Almost as soon as Veronica Bowers bought her property in rural Sebastopol 18 years ago she began making over the backyard. She ripped out rose bushes, hydrangeas and other strictly people-pleasing ornamental plants and began transforming her two acres into a comfortable way station for songbirds.
It’s a pretty place, with masses of native plants and trees for forage and cover, fallen logs that will host tasty insects and their larvae, berry bushes to fuel up for long migrations, multiple nesting boxes for extended stays and a large pond for bathing. She has arbors covered with wild grapevines, which also provide seating areas to watch the entertaining show of birds as they come and go.
Not everyone, like Bowers, can create a Club Med-style resort for songbirds. But the former pastry chef and chocolatier, who eventually gave up baking to devote herself full-time to maintaining a hospital for sick and injured songbirds on her property, maintains that everyone can do at least something to create a little sanctuary space for songbirds. For many native species, habitat is dwindling and they are under assault from multiple forces, from free-roaming house cats, to climate change to light pollution that confuses migrating birds on their nighttime journeys.
Even if you have only a small patio or balcony outside your apartment, you can put out native plants in a pot for food or cover, a shallow bowl for bathing or a nesting box not designed for cuteness but for the safety and comfort of nesting birds.
“Landscaped with native species, your yard, patio, or balcony becomes a vital recharge station for migratory birds passing through and a sanctuary for nesting and overwintering birds,” Bowers says.
Each patch of restored native habitat, she explains, is “a patch in the frayed fabric of the ecosystem in which it lies.”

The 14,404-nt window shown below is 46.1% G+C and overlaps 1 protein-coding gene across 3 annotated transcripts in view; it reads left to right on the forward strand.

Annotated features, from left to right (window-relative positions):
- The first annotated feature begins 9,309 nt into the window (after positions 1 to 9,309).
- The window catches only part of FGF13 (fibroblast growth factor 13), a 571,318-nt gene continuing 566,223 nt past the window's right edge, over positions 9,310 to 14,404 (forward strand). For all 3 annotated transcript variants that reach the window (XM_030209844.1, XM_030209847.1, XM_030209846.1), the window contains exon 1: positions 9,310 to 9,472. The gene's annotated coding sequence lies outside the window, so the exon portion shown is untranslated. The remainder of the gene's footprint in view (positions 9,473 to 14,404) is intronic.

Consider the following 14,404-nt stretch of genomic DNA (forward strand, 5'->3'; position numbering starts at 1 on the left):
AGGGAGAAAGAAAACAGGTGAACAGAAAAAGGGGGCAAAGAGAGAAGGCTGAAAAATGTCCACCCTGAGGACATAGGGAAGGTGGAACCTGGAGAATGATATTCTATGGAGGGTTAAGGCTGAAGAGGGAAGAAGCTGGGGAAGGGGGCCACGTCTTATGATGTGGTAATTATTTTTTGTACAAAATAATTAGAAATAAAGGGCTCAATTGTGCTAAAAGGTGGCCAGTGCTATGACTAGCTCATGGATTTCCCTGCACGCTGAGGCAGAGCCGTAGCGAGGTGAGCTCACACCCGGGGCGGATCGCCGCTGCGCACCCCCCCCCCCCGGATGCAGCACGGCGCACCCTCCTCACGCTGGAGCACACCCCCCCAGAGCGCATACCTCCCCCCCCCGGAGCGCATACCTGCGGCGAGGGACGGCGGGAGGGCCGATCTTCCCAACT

“By landscaping, or wildscaping, with native plants, we can turn a patchwork of green spaces into a quilt of restored habitat. More native plants mean more choices of food and shelter for native birds, native pollinators and other wildlife,” Bowers stresses.
Bowers frequently gives talks on what she calls “wildscaping” to help people make their property, however small, more hospitable to songbirds. Her next talk is a slideshow presentation at 1 p.m. on Sept. 25 before the Santa Rosa Garden Club. The gathering is at the Luther Burbank Art & Garden Center, 2050 Yulupa Ave., Santa Rosa, and is open to nonmembers.
Every plant in Bowers’ garden has a purpose. And there are plants to serve different species at all times of the year.
“I’m always thinking about not only if a plant provides nesting and cover,” she says, “but what time of year is it providing a vital food source for our birds.”
One food source that the birds are filling up on now in the early fall is the native Catalina cherry.
“It’s evergreen and provides cover all year round,” Bowers says. “But also, the fruit ripens in the fall. So when we don’t have any more wild blackberries and all of the native grapes are spent or consumed, this starts ripening up. And then when we get into November and December, the toyon ripens.”
Among her favorite native plants is Coyote Bush. It is green all year round and serves as vital nesting habitat. When the blossoms are spent, birds such as goldfinches and hummingbirds will use it to build nests. Buckwheat also is a staple of the North Coast songbird garden. They attract insects and pollinators and the spent blossoms provide seed for juncos, finches and different winter sparrows.